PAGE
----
The Rainmakers: Did they make it rain? Can they?
After the warmest and one of the drier (60% of average rainfall) Junes on record, drought, or at least the perception of drought, enters people's minds, as it is now. In the past, however, when rain was badly needed (or sought for military advantage), people used the most bizarre methods imaginable. What were some of them?
From the ancient, mystical ideas of some Asian cultures to the modern, scientifically-based techniques of today, many rainmaking theories have intervened. In the first century A.D., Plutarch, a Greek historian, observed that rain often follows battles, which might be nature's way of purifying the air and ground, he thought.
By the time of Napoleon, eighteen centuries later, the idea had evolved: it was now believed that chemical additives and/or loud sounds could disrupt atmospheric equilibrium and produce rain. As a result, Napoleon was known to have fired artillery into the air, hoping for a deluge to surprise and disable the enemy. This was the "Concussion Theory of Rainmaking," an idea that continued to have traction up until the Civil War -- and beyond.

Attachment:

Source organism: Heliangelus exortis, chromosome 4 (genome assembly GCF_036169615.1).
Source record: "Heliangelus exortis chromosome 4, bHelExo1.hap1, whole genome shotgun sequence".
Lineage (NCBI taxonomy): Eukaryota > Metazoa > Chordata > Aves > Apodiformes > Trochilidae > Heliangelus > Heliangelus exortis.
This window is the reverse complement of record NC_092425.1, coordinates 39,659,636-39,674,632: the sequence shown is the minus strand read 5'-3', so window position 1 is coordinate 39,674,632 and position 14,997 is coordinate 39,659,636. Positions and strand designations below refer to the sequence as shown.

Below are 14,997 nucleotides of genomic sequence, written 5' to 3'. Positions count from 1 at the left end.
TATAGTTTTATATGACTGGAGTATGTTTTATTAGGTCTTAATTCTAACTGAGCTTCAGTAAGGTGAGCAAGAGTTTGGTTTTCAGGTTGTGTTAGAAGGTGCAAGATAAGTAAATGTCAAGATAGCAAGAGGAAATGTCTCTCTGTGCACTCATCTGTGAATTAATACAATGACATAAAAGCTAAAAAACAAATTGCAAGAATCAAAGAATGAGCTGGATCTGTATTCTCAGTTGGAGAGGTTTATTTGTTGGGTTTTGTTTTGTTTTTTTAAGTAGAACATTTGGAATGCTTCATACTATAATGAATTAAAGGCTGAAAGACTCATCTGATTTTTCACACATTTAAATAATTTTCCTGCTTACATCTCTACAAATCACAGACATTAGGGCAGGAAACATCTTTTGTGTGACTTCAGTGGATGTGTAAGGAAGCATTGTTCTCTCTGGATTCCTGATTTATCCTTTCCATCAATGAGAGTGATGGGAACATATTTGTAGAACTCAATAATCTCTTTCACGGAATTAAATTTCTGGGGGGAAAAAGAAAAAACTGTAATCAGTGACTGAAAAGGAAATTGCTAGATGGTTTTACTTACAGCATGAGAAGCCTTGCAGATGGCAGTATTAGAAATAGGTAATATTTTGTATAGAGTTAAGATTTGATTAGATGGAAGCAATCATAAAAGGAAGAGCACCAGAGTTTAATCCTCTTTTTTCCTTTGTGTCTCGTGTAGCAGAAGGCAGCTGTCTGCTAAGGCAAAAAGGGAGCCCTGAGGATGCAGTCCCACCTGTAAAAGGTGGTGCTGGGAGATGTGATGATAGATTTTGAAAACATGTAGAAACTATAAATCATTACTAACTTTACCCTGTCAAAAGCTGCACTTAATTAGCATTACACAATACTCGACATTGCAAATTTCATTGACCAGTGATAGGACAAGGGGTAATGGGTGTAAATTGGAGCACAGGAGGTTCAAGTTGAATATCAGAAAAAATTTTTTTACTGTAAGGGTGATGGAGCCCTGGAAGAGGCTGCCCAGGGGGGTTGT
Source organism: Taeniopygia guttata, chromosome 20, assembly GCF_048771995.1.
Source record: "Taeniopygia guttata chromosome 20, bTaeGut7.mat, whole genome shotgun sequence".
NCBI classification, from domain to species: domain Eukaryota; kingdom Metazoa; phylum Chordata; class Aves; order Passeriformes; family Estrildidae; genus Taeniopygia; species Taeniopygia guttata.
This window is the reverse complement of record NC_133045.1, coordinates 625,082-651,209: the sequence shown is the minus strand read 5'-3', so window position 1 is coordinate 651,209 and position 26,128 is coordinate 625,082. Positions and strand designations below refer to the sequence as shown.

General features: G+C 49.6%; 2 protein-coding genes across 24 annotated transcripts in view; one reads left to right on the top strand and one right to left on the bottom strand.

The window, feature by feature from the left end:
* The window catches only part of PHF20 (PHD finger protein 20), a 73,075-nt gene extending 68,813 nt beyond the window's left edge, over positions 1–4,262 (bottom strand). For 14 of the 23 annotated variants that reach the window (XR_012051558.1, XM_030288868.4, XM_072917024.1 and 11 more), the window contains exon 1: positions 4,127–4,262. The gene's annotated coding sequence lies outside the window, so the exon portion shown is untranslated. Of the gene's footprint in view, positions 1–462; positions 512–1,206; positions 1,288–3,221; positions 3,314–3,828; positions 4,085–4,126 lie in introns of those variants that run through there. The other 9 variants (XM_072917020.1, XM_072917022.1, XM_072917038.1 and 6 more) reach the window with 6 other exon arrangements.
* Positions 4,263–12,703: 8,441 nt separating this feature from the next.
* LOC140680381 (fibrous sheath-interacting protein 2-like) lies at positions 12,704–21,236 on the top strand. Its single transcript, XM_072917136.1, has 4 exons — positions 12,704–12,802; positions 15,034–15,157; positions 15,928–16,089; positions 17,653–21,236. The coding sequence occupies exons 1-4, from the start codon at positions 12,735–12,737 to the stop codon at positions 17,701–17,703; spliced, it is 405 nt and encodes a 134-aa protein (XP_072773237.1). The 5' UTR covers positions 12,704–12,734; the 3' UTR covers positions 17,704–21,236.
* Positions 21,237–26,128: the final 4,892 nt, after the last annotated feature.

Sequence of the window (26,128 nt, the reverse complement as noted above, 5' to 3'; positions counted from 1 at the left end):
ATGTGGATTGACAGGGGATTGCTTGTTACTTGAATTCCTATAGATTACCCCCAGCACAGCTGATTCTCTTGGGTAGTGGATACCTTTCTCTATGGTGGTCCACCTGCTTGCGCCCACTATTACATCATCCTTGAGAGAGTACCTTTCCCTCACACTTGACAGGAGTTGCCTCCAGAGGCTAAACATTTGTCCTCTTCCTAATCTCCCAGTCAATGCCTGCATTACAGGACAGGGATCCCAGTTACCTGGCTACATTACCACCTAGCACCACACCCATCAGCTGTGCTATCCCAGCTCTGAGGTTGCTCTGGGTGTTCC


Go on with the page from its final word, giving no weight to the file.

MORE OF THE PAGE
Keep reading for more on rain-making history...
As a matter of fact, even the U. S. Congress was willing to listen. In 1891, it hired retired Brigadier General Robert Dyrenforth, a firm believer, to conduct a series of rain-making experiments in Texas to try and settle the argument once and for all. He used artillery and balloon- carrying explosives and, after claiming some initial "success," was later ridiculed for his absurd methods. In reality, Dyrenforth's main accomplishment was a series of prairie fires. He was promptly given the nickname "Dry-Henceforth."
Despite Dyrenforth's failed efforts to produce rain with artillery and explosives, there continued to be a public perception that rain could somehow be generated by propelling "additives" into the atmosphere. Enter the king of the rainmakers, Charles M. Hatfield, the self-proclaimed "Wizard of the Weather," also known as the "Robin Hood of the Clouds."
Hatfield undertook his "wizardry" during the early part of the last century, taking advantage of the periodic droughts which occurred then. As opposed to Dyrenforth, who apparently really believed in his own methods, Hatfield was a charlatan--and a very clever one at that. Although he did develop a secret chemical concoction, called a "moisture accelerator," which was released from artificial towers, it's questionable whether he believed the mixture had any real value.